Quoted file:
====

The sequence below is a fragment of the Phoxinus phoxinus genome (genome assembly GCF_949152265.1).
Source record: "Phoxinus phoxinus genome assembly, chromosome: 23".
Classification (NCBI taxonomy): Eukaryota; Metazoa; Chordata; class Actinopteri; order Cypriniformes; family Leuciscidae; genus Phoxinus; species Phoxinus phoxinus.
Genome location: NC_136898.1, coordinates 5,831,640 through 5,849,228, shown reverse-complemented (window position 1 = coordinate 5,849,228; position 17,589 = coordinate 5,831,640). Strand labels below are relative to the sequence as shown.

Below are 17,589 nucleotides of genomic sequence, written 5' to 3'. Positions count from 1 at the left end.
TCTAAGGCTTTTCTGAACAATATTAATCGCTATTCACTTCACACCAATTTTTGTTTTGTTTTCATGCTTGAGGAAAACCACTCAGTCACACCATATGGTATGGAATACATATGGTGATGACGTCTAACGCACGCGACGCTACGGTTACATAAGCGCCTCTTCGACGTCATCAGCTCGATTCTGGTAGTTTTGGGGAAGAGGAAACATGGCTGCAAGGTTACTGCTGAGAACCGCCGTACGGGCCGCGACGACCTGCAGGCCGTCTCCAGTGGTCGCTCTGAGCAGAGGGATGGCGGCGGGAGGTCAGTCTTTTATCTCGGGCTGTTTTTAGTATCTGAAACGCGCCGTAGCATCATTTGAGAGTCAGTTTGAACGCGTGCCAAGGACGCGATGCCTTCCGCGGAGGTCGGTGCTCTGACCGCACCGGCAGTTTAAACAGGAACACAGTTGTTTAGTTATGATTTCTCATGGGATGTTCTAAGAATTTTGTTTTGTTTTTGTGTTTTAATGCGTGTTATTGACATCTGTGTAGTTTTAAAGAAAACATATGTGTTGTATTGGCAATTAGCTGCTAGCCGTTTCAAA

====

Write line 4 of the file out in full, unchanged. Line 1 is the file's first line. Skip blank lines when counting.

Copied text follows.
Genome location: NC_136898.1, coordinates 5,831,640 through 5,849,228, shown reverse-complemented (window position 1 = coordinate 5,849,228; position 17,589 = coordinate 5,831,640). Strand labels below are relative to the sequence as shown.